Earlier this month, Governor Andrew Cuomo officially declared a state of emergency on the New York City Housing Authority, calling for the appointment of an independent monitor who will oversee expedited repairs at public housing facilities. While many local officials applauded Cuomo’s decision, even joining him on stage for the signing of the executive order, many did not realize the potential financial burden it may place on the city’s budget, reports the New York Times.
One of the clauses within the order states that by declaring health and safety issues in public housing properties a public nuisance, the city will be required to pay for whatever repairs the independent monitor determines are necessary under state public health law. This given the current state of NYCHA buildings, this could easily add up to hundreds of millions of dollars.
Prior to the executive order, the city was not obligated to fund NYCHA, given that the agency is a state-charted entity that is not funded by the city’s budget. However, the Times notes that the city has voluntarily infused cash into NYCHA over the years in efforts of trying to offset the authority’s increasing deficit. According to city officials, the city has invested $3.7 billion into NYCHA since Mayor Bill de Blasio took office in 2014.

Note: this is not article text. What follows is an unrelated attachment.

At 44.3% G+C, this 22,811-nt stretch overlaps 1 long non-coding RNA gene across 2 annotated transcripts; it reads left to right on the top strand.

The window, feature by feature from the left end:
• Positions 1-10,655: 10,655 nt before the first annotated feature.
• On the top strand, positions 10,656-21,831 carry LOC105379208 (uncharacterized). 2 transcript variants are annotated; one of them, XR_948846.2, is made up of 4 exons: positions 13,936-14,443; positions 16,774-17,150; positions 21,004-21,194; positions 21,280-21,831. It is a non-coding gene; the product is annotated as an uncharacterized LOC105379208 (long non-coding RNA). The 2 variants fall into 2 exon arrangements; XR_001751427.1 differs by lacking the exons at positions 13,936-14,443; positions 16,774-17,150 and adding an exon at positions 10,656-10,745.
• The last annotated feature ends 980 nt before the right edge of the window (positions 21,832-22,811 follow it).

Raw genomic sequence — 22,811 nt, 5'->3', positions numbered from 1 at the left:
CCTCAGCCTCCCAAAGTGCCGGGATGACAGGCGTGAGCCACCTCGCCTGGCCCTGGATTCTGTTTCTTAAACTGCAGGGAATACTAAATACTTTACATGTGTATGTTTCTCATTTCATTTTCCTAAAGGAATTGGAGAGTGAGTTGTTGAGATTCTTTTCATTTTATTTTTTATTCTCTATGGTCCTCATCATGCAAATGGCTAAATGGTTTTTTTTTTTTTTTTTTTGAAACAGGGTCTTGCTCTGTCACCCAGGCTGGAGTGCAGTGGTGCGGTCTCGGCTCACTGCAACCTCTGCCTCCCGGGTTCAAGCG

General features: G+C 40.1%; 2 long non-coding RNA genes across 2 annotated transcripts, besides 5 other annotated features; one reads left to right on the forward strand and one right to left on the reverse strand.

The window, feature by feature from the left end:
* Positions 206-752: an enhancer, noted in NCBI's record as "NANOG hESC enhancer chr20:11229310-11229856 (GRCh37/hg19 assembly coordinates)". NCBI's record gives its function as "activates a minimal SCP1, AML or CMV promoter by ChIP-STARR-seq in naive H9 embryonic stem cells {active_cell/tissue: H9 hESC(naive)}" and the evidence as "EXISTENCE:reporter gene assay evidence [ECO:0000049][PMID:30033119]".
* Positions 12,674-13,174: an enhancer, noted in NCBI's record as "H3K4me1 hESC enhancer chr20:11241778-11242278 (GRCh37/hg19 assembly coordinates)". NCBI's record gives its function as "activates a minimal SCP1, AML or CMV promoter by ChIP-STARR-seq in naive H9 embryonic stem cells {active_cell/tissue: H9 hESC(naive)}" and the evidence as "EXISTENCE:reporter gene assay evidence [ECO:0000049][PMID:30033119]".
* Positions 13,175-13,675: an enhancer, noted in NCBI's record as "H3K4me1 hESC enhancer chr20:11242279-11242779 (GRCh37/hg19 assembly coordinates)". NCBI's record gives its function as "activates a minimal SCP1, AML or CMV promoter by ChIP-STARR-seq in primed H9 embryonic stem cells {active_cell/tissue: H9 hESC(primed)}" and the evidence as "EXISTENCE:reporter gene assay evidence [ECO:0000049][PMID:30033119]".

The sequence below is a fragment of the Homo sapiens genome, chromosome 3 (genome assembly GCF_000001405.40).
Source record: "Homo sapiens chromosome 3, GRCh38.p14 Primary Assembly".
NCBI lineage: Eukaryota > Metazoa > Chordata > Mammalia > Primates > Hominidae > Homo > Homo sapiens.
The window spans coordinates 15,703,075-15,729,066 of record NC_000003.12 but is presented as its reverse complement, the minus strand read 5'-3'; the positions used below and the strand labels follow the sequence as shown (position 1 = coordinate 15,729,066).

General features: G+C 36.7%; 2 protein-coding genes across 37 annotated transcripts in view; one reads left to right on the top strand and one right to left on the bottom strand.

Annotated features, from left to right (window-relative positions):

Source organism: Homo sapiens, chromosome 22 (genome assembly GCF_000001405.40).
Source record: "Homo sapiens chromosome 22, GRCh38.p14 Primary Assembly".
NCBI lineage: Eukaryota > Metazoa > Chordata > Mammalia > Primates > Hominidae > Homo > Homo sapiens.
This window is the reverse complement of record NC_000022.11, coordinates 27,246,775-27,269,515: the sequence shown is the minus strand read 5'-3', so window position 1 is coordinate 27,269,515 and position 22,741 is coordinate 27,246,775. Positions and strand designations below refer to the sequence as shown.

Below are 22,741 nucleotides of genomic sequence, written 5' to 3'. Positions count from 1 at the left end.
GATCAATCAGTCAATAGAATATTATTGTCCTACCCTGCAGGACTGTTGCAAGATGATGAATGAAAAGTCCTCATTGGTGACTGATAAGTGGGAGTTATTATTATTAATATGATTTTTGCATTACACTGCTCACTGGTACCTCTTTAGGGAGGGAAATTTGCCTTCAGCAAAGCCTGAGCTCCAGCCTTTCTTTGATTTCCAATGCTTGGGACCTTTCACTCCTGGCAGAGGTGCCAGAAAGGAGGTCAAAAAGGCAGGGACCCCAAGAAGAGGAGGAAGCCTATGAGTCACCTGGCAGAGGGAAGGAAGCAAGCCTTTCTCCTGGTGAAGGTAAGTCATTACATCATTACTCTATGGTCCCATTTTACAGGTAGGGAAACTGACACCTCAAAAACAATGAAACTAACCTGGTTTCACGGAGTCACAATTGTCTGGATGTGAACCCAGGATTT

City Council speaker Corey Johnson and public advocate Letitia James have both admitted to not being aware of the full stipulations of the executive order beforehand, despite supporting it.
NYCHA currently has more than $17 billion in unmet capital needs, and it is estimated that public housing properties need about $25 billion worth of repairs. Once an independent monitor is appointed and draws up an emergency plan, the total cost of repair will become clearer.
Two weeks ago, Shola Olatoye, the embattled head of the NYCHA, announced that she has resigned from her position, and will vacate her post at the end of April. Olatoye’s resignation came amid increased scrutiny of the agency due to its handling of several scandals, including heat outages in many of NYCHA’s buildings this winter, and failure to comply with lead paint inspections.